WesternHorseman

Horse Twitches Dubuque IA

This page provides relevant content and local businesses that can help with your search for information on Horse Twitches. You will find informative articles about Horse Twitches, including "Safe Twitching". Below you will also find local businesses that may provide the products or services you are looking for. Please scroll down to find the local resources in Dubuque, IA that can help answer your questions about Horse Twitches.

Master's Pride Dog Grooming Boutique
(563) 556-4555
Master's Pride Dog Grooming Boutique
Dubuque, IA
Description
Our Salon is one of the first established dog grooming salons in Dubuque. We're family owned and operated and still serving the tri-state area dog owners for over 30 years. Since 1968,we have been active in the dog show circuit and offered the first dog obedience training classes in Dubuque. Just as we have produced many championships with our dogs over the decades, your dog is groomed and treated as a Champion in our salon. We're knowledgeable in all breed grooming and we are A Cut

Urban Hound Dubuque Iowa
(563) 583-5434
1870 Asbury Rd.
Dubuque, IA
Description
A full service pet wash. All furry friends are welcome. Offering walk-in self serve and appointment grooming. All pets are hand dried and given individual care. No cages used. Open Tuesday-Sunday.

Heads to Tails Grooming
(563) 583-1444
3680 Crescent Rdg
Dubuque, IA
 
Petsmart
(563) 557-8001
1300 John F Kennedy Rd
Dubuque, IA
 
Pampered Pups
(563) 583-6555
3185 Hughes Court, Suite D
Dubuque, IA
 
urban hound llc
(563) 583-5434
1870 Asbury Rd.
Dubuque, IA
Description
The Urban Hound is a self-serve pet wash and grooming spaw in Dubuque Iowa. We offer large, fiber glass tubs with steps or ramps. We provide natural shampoos and creme rinses. Large and small dryers. Towels, brushes and help. If you want a professinal cut we are skilled in grooming all breeds. Attitude is everything at the Urban Hound. All pets are treated with patience and love. We have no cages. Open Tuesday-Sunday

Adams Pet Hospital
(563) 582-5500
5875 Saratoga Rd
Dubuque, IA
 
GroomingDales
(563) 582-1060
2262 Flint Hill Dr
Dubuque, IA
 
PetSmart
(563) 557-8001
1300 JOHN F. KENNEDY RD
DUBUQUE, IA

Data Provided By:
PETCO Corp
(563) 556-3507
2541 Nw Arterial
Dubuque, IA
 
Data Provided By:

Safe Twitching

Written by Melissa Cassutt

There are three basic types of restraint that can be effective during an emergency: location restraint, physical restraint and chemical restraint.  Colorado veterinarian Ruth Sorensen discusses different techniques of twitching, a form of physical restraint that can help control your horse as you address an emergency.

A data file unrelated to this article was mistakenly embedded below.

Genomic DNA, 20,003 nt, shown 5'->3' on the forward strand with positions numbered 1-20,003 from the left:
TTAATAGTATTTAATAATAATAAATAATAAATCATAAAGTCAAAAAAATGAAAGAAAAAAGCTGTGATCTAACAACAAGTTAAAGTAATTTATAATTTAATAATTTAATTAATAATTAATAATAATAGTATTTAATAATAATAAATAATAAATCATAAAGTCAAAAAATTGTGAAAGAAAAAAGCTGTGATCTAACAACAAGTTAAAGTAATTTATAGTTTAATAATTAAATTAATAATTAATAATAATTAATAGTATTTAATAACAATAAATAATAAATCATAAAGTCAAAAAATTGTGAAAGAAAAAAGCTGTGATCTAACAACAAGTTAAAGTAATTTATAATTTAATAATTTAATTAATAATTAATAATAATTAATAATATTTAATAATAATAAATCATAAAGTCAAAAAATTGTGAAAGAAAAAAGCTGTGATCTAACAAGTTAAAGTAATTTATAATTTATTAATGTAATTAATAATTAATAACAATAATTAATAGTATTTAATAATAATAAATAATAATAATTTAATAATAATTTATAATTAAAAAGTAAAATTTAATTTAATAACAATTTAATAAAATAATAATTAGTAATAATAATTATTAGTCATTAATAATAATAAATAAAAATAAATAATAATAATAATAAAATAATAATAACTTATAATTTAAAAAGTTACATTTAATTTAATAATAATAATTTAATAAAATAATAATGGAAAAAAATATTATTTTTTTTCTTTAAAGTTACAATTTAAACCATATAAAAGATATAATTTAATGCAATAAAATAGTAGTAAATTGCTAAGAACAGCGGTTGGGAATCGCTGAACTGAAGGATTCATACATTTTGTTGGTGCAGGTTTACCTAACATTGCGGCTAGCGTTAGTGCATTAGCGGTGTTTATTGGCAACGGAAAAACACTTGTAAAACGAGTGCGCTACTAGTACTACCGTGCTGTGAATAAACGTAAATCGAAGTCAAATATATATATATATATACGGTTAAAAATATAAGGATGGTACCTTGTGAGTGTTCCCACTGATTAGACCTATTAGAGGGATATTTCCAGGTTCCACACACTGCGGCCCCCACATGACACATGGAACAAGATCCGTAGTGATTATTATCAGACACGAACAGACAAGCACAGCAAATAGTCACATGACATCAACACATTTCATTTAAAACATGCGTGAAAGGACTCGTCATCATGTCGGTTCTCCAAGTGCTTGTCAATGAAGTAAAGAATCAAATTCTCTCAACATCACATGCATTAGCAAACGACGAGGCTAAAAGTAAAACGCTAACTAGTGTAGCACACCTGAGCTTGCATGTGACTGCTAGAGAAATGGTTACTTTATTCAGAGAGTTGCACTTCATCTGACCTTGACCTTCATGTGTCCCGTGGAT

In part two, Sorensen explains how to properly apply three different types of hobbles. Our series on emergency restraint techniques concludes with an article on different types of location restraint, chemical restraint, and special techniques to restrain a foal, mule or donkey.
Safe Twitching

There are two areas on a horse that can be effectively and humanely twitched—the neck and the nose. Vulnerable anatomy, such as ears, joints or genitals should never be used for restraint. Besides being illegal in some states, ear twitches can cause permanent damage and may actually provoke aggression in some horses.

There are a few situations in which a twitch should not be used. These include if a horse is:

• Thrashing. To ensure the safety of the horse and the handler, a horse that is thrashing (as is often the case with a bad colic) should not be twitched or restrained with any other technique.

• Hurt in the area to be twitched. This may sound obvious, but it still deserves to be noted. Do not apply a twitch to an injured area, such as a sunburned muzzle or a shoulder suffering from a laceration.

• Acting up. Twitching should be used only in an emergency, and only to restrain a horse long enough to prevent further injury as the situation is being handled. Twitching should never be used as a form of discipline.

Nose twitches can be applied by hand or with a piece of equipment.
To apply a nose twitch by hand, grasp the “meaty” part of the upper lip under the nostrils, and while keeping a firm grip, twist your hand. As you hold this twitch, pulse your hand and gently massage the lip with your fingers.

As for twitching equipment, there are three basic types of nose twitches:

• Humane twitches. These metal clamps hinge at one end to squeeze the upper lip, and fasten at the opposite end with a snap. Though called humane twitches, Sorensen says they can end up causing injury by pinching or slipping loose.

• Rope-end twitches. These twitches are comprised of a long stick with a rope loop at one end. The loop is applied to the upper lip and twisted tight. As with the humane twitch, these can also have a problem with slipping.

• Chain-end twitches. These twitches are the same as a rope-end twitch, but instead of a rope loop, they have a chain loop, which provides more grip.

Whatever type of twitch you use, it’s important to stay active and aware when twitching a horse. If using your hands, “work the twitch” by pulsing your hands and massaging the area; if using a piece of equipment, gently and slowly roll the handle over and back, being careful not to loosen the twitch.

Note that ...

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IA Equine Law

Iowa

Under Iowa Law, a domesticated animal professional is not liable for damages suffered by, an injury to, or the death of a participant resulting from the inherent risks of domesticated animal activities, pursuant to Iowa Code Chapter 673.  You are assuming the inherent risks of participating in this domesticated animal activity.